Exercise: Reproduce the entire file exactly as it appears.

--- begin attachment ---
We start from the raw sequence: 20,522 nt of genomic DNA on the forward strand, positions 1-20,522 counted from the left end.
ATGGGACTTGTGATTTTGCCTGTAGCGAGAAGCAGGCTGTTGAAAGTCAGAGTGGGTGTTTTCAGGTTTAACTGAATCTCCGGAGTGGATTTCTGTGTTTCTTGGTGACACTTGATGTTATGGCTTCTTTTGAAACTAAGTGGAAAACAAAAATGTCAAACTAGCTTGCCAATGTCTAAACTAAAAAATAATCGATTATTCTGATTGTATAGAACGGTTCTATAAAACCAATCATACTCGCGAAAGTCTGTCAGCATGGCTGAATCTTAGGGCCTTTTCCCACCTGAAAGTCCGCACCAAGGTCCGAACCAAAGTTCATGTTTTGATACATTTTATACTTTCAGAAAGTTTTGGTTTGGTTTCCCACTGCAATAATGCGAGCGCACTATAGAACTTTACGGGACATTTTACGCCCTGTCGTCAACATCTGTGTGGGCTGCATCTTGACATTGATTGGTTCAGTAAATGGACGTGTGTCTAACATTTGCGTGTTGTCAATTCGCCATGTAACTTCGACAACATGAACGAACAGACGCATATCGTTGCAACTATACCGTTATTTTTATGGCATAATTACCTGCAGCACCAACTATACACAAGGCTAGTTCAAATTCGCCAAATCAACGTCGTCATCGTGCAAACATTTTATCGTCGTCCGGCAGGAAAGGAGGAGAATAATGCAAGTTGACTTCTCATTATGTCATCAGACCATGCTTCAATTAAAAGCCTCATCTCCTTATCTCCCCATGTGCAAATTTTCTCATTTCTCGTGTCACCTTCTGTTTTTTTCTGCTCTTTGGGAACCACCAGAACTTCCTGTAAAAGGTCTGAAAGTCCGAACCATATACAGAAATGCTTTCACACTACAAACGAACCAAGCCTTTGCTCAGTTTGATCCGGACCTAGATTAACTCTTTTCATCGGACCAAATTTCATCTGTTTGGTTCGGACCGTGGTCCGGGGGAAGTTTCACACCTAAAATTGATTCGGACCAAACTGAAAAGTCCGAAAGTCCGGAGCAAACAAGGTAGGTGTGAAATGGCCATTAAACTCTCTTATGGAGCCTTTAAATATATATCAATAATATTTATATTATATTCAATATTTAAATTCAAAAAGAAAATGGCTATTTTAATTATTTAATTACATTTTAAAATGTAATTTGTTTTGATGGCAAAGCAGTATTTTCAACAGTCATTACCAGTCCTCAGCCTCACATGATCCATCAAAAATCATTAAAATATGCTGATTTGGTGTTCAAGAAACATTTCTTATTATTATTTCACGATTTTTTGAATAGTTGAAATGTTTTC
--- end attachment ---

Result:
We start from the raw sequence: 20,522 nt of genomic DNA on the forward strand, positions 1-20,522 counted from the left end.
ATGGGACTTGTGATTTTGCCTGTAGCGAGAAGCAGGCTGTTGAAAGTCAGAGTGGGTGTTTTCAGGTTTAACTGAATCTCCGGAGTGGATTTCTGTGTTTCTTGGTGACACTTGATGTTATGGCTTCTTTTGAAACTAAGTGGAAAACAAAAATGTCAAACTAGCTTGCCAATGTCTAAACTAAAAAATAATCGATTATTCTGATTGTATAGAACGGTTCTATAAAACCAATCATACTCGCGAAAGTCTGTCAGCATGGCTGAATCTTAGGGCCTTTTCCCACCTGAAAGTCCGCACCAAGGTCCGAACCAAAGTTCATGTTTTGATACATTTTATACTTTCAGAAAGTTTTGGTTTGGTTTCCCACTGCAATAATGCGAGCGCACTATAGAACTTTACGGGACATTTTACGCCCTGTCGTCAACATCTGTGTGGGCTGCATCTTGACATTGATTGGTTCAGTAAATGGACGTGTGTCTAACATTTGCGTGTTGTCAATTCGCCATGTAACTTCGACAACATGAACGAACAGACGCATATCGTTGCAACTATACCGTTATTTTTATGGCATAATTACCTGCAGCACCAACTATACACAAGGCTAGTTCAAATTCGCCAAATCAACGTCGTCATCGTGCAAACATTTTATCGTCGTCCGGCAGGAAAGGAGGAGAATAATGCAAGTTGACTTCTCATTATGTCATCAGACCATGCTTCAATTAAAAGCCTCATCTCCTTATCTCCCCATGTGCAAATTTTCTCATTTCTCGTGTCACCTTCTGTTTTTTTCTGCTCTTTGGGAACCACCAGAACTTCCTGTAAAAGGTCTGAAAGTCCGAACCATATACAGAAATGCTTTCACACTACAAACGAACCAAGCCTTTGCTCAGTTTGATCCGGACCTAGATTAACTCTTTTCATCGGACCAAATTTCATCTGTTTGGTTCGGACCGTGGTCCGGGGGAAGTTTCACACCTAAAATTGATTCGGACCAAACTGAAAAGTCCGAAAGTCCGGAGCAAACAAGGTAGGTGTGAAATGGCCATTAAACTCTCTTATGGAGCCTTTAAATATATATCAATAATATTTATATTATATTCAATATTTAAATTCAAAAAGAAAATGGCTATTTTAATTATTTAATTACATTTTAAAATGTAATTTGTTTTGATGGCAAAGCAGTATTTTCAACAGTCATTACCAGTCCTCAGCCTCACATGATCCATCAAAAATCATTAAAATATGCTGATTTGGTGTTCAAGAAACATTTCTTATTATTATTTCACGATTTTTTGAATAGTTGAAATGTTTTC